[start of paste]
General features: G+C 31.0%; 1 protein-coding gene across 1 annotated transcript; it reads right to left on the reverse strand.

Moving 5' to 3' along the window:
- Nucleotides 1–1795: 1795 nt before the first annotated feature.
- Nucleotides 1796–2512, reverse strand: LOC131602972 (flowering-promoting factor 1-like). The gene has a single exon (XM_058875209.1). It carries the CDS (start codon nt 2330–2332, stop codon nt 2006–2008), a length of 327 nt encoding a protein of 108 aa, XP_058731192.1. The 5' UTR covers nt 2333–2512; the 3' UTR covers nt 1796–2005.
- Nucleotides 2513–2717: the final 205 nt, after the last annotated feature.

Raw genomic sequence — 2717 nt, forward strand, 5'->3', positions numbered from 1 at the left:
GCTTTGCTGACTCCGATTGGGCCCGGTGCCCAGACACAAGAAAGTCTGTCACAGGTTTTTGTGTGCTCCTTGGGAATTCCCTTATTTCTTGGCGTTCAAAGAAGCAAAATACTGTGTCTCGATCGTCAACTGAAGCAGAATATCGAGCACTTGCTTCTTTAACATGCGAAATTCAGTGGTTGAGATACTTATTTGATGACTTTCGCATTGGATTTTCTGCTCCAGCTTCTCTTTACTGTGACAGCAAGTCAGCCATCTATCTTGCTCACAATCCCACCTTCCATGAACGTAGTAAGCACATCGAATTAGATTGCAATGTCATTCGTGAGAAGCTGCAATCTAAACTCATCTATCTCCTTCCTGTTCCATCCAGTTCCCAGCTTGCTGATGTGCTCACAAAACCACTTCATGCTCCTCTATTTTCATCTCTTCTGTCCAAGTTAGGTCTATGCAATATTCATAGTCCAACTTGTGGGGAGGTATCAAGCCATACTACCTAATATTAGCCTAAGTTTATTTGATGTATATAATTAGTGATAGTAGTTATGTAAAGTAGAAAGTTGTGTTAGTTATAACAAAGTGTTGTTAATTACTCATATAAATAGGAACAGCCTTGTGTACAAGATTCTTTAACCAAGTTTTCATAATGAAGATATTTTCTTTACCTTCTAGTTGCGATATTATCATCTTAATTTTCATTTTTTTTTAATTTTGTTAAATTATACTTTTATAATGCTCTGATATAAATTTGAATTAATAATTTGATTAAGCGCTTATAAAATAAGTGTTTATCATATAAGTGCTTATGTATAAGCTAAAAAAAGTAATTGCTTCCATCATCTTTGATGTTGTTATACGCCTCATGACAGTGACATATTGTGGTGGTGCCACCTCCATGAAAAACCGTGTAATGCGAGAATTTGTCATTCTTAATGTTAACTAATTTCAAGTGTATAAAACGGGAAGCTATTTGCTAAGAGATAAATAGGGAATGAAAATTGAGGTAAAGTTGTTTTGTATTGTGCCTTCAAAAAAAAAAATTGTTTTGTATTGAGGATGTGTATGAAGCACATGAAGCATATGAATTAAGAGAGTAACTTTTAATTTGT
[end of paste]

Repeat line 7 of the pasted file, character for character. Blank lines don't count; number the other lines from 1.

GCTTTGCTGACTCCGATTGGGCCCGGTGCCCAGACACAAGAAAGTCTGTCACAGGTTTTTGTGTGCTCCTTGGGAATTCCCTTATTTCTTGGCGTTCAAAGAAGCAAAATACTGTGTCTCGATCGTCAACTGAAGCAGAATATCGAGCACTTGCTTCTTTAACATGCGAAATTCAGTGGTTGAGATACTTATTTGATGACTTTCGCATTGGATTTTCTGCTCCAGCTTCTCTTTACTGTGACAGCAAGTCAGCCATCTATCTTGCTCACAATCCCACCTTCCATGAACGTAGTAAGCACATCGAATTAGATTGCAATGTCATTCGTGAGAAGCTGCAATCTAAACTCATCTATCTCCTTCCTGTTCCATCCAGTTCCCAGCTTGCTGATGTGCTCACAAAACCACTTCATGCTCCTCTATTTTCATCTCTTCTGTCCAAGTTAGGTCTATGCAATATTCATAGTCCAACTTGTGGGGAGGTATCAAGCCATACTACCTAATATTAGCCTAAGTTTATTTGATGTATATAATTAGTGATAGTAGTTATGTAAAGTAGAAAGTTGTGTTAGTTATAACAAAGTGTTGTTAATTACTCATATAAATAGGAACAGCCTTGTGTACAAGATTCTTTAACCAAGTTTTCATAATGAAGATATTTTCTTTACCTTCTAGTTGCGATATTATCATCTTAATTTTCATTTTTTTTTAATTTTGTTAAATTATACTTTTATAATGCTCTGATATAAATTTGAATTAATAATTTGATTAAGCGCTTATAAAATAAGTGTTTATCATATAAGTGCTTATGTATAAGCTAAAAAAAGTAATTGCTTCCATCATCTTTGATGTTGTTATACGCCTCATGACAGTGACATATTGTGGTGGTGCCACCTCCATGAAAAACCGTGTAATGCGAGAATTTGTCATTCTTAATGTTAACTAATTTCAAGTGTATAAAACGGGAAGCTATTTGCTAAGAGATAAATAGGGAATGAAAATTGAGGTAAAGTTGTTTTGTATTGTGCCTTCAAAAAAAAAAATTGTTTTGTATTGAGGATGTGTATGAAGCACATGAAGCATATGAATTAAGAGAGTAACTTTTAATTTGT